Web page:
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Lucas Testro [Film Festival 08.12.12] scifi thriller drama



Errors of the Human Body, filmmaker Eron Sheean's feature length directorial debut, is all about questions and mysteries. Its characters are scientists trying to crack the secrets of mystery viruses and wonder genes. There's a mystery experiment going on in the basement. And as viewers, the film plays with us as to what kind of movie it is - horror film, science thriller, or personal drama. Unfortunately, in the case of most of these questions the film fails to provide answers interesting enough to make the journey worthwhile.

American scientist Geoff Burton (Michael Eklund, looking like an emo Tom Cruise) has arrived in Dresden, Germany to continue his work after being forced out of his lab in the States. Geoff is haunted by personal demons - he's struggling to move on from his marriage's disintegration after his new-born baby died of a mystery virus (which he has since dedicated his career to curing), and salt is thrown in the wound when he hears his ex-wife has fallen pregnant to her new husband. Arriving for his first day on the job, Geoff learns from the Institute's Director (Rik Mayall) that he had an ulterior motive for luring Geoff to Dresden - Geoff's old flame Rebekka (Karoline Herfurth) has discovered a new gene which rapidly accelerates cell regeneration in amphibians, and they want his help working out how to introduce it into mammals. It's a discovery that promises medical miracles, but we fear danger is lurking in the dark when Geoff has a run-in with rival scientist Jarek (we know he's up to no good because he's completely hairless - it's that kind of movie). This sets off a chain of events that promises to boil over into a disaster that will show us once again humans play God at their peril.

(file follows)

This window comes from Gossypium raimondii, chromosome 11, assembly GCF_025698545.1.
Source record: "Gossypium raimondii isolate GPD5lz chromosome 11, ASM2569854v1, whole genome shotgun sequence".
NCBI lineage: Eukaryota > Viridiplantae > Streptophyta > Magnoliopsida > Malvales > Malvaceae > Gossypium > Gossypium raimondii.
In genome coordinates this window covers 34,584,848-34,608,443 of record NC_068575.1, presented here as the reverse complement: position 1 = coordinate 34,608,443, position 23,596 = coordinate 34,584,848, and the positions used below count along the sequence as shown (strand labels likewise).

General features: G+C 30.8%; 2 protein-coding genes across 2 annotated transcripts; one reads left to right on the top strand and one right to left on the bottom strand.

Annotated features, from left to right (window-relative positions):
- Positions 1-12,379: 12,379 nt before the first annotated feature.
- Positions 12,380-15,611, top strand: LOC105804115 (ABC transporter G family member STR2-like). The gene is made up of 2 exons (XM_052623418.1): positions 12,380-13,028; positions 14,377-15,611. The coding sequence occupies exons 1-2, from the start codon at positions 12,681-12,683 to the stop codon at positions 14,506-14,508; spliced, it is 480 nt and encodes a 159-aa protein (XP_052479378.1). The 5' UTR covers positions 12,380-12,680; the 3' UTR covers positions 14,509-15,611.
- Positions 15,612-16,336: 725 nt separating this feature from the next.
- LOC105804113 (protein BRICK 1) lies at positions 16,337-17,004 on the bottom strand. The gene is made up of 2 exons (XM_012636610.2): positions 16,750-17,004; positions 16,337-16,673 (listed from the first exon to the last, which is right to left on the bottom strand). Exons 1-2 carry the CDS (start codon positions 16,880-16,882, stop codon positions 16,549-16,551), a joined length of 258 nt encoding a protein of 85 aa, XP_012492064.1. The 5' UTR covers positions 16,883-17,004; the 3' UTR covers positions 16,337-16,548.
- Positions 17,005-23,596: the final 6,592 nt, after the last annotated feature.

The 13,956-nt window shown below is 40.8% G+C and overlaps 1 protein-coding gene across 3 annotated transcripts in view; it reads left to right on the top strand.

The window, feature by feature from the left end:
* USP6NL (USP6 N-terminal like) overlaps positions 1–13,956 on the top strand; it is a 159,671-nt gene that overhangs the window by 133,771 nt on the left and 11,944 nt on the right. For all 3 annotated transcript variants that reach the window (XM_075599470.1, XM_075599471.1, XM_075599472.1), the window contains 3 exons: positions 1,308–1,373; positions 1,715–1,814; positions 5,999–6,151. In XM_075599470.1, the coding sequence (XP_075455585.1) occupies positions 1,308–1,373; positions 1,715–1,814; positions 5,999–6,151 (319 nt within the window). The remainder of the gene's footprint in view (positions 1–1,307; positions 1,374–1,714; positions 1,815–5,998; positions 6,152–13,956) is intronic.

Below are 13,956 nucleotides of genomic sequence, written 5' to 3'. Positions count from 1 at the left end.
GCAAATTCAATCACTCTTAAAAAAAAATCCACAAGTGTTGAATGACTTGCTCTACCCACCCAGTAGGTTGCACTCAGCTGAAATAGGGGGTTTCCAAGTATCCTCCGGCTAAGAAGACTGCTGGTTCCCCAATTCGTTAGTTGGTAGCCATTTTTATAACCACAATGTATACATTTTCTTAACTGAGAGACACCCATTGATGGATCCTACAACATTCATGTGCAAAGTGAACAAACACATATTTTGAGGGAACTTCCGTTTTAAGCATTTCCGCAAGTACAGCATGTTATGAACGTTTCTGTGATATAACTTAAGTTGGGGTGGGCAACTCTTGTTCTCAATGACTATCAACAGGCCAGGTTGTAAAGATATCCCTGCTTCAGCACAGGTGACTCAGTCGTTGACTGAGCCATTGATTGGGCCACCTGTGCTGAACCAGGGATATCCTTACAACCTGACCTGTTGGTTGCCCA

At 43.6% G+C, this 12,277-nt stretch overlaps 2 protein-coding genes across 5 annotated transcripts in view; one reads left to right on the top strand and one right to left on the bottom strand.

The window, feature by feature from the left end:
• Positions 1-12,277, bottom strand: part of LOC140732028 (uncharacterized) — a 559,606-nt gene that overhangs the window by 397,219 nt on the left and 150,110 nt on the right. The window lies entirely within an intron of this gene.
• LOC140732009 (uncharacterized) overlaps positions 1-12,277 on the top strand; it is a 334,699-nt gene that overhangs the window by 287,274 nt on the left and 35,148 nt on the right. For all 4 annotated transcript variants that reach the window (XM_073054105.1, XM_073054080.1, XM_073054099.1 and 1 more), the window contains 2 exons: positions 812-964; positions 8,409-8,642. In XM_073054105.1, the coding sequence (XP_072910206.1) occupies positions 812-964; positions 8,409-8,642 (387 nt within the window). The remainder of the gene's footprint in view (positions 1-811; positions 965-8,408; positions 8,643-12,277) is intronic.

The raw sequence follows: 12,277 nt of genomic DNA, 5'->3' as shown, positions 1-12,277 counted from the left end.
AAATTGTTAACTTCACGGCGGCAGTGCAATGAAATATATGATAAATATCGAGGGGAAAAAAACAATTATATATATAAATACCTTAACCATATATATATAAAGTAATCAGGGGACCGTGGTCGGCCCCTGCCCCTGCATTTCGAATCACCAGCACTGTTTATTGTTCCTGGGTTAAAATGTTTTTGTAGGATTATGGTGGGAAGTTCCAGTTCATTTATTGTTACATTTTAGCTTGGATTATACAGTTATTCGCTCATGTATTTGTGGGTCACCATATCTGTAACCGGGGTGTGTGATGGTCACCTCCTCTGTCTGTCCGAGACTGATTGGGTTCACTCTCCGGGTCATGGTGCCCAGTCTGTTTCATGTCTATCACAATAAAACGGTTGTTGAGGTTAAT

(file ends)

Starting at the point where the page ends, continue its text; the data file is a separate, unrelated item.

Sheean effectively establishes a mood of quiet foreboding in the film's opening half. We feel the creepiness of being a stranger in an unfamiliar city, and the labyrinthine corridors of the Institute seem equally menacing. Washed-out colours, moody lighting and music, and deliberate pacing all build an atmosphere filled with tension as the film's mysteries grow. The camera work is serviceable but undistinguished, largely sticking to a predictable single and reverse pattern through the frequent talky scenes, but good performances from Eklund, Herfurth and Tomas Lemarquis as Jarek keep you engaged. (Unfortunately, for fans of British television, you'll never shake the awareness that Rik Mayall is Rik Mayall, pulling you out of all his scenes.)

In an excellent costume party sequence at the mid-point, the film's eerie quiet is turned on its head as Geoff's skull-face make-up and the strobing coloured lights push proceedings into the psychedelic and ratchet up the tension as bubbling conflicts finally boil over.

You can feel the film pulling between its roots as an exploitation movie (as in a dream sequence where mice explode out of Geoff's head) and a desire to be something more nuanced, but even this actually works in its favour, building suspense about what's going to happen. You can never get comfortable that you're watching a psychological thriller, sensing there's a possibility it may careen into an explosive bloodbath at any moment.

The problem is, though, none of the above happens. Errors of the Human Body fails from a basic lack of story, failing to live up to its promises as either a horror or a thriller. The last major plot point happens at the end of the Act One, its consequences immediately predictable. You sit waiting for fresh twists to further compound our hero's predicament, but they never come. By the 3rd Act, the story has stopped completely. The shaky handheld camera tries to tell you this is fast paced and exciting, but it's not fooling anyone. The story has nothing left to offer, other than a last-minute reveal that fails to land with the impact the filmmakers' intend because the audience has emotionally disengaged long before.

An unfortunate case of wasted potential, this mystery is ultimately an unfulfilling one.

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